I don’t know because I don’t feel that the music I want to make really engages with reality, as so much of it seems superficial and hard to believe as it is. Whether that’s the music or reality or both. Maybe in a live format it’s more visceral and somehow easier to feel the energy of sound so there are literal things that resonate the body, whether that helps to reconnect I couldn’t really say. I guess as an audience member there are times where I’ve felt really invigorated by other people’s music, emotionally, physically or both. But I do love listening to records really loud as well and hearing the production and the moment it was made in. Although for sure it’s a totally different thing from live.



Q. You said that music can be ‘transformative’ (3), could you expand on that..


I hope that music can be transformative but I’m not really sure. For some reason I find it quite hard to write overtly positive music but that’s not because I feel negative all the time, it just seems to happen that the lyrics  come out that way, so it makes me think that there’s some form of exorcism going on to clean out the system in some way. It’s obviously not a good idea to contain negativity so you have to get it out of you as best you can and in the process try and see it in a different light while you are. I wouldn’t want to just throw a lot of pessimism at people. For example “Never Mind The Bollocks” is really energising to listen to as is “Pornography” and loads of other records that are maybe born out of anger or whatever emotion. Not that I’m comparing “From Tomorrow” to those albums!



Q. What were some of the issues you were exploring on ‘From Tomorrow’? On your website you comment that urban late capitalism has created ‘bleak and unsettling conditions'(4).


It’s because I feel a bit out of step with the way that London and probably all cities are developing. It seems harder to get by for lots of people that I know (and obviously for lots of people I don’t know). I have this slightly paranoid feeling that everything is getting a bit homogenised and we’re being forced, through not particularly subtle means, to comply or get out if you’re not prepared or able to be a part of it. There seems to be an increased international attempt to shove entertainment down everyone’s throats to keep the masses happy, to disguise it. I guess this is more of the “They Live” scenario.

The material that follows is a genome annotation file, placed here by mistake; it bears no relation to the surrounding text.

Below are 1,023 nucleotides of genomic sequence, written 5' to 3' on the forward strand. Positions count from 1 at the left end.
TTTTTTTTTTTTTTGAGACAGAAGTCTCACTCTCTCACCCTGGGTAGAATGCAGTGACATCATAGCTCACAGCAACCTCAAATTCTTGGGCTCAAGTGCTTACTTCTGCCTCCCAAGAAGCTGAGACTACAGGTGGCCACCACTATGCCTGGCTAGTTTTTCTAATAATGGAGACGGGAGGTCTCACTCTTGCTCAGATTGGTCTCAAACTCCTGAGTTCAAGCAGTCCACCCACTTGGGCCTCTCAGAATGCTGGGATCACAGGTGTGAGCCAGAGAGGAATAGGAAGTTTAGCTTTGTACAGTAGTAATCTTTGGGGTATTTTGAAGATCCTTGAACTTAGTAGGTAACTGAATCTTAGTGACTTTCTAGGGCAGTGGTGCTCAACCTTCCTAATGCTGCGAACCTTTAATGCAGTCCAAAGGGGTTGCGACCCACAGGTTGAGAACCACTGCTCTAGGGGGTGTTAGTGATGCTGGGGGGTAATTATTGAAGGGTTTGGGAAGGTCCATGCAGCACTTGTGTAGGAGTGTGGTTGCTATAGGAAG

Q. Who have you been inspired by musically?


The Durutti Column, The Deviants, early Pink Floyd, The Stranglers, The Cure, The Stooges, Klaus Schulze, Popol Vuh, Miles Davis, Tangerine Dream, PIL.. there’s always loads I can’t remember when I’m asked that question. I just try to absorb as I can.


Q. In Relational Aesthetics the art piece is competed by the contribution of others, is it in the live setting that The Oscillation’s music finds its fullest expression?(3)


Well I’d say that it’s another side of expression for the songs as opposed to be the fullest expression of them. There’s parts of making albums that I love and find frustrating and that’s also true of playing live. I like the spontaneity of playing live and when we’re all playing well and the sound is good it’s a great feeling. But I really appreciate the time and thought that you have to put into writing songs and making an interesting sounding record, and you kind of need time and reflection to do that. Also I like the opposing thing of recording in a bubble without the feeling of pressure from other people watching or listening in, and I get a kick out of live performance when you’re totally immersed and people can get something out of it too. Playing live goes against my comfort zone quite a lot so it’s a good thing to push against that I think. I couldn’t have one without the other to be honest.

Tim Forster






Photo Credit: Elodie Cretin

Discover more from Freedom News

Subscribe now to keep reading and get access to the full archive.

Continue reading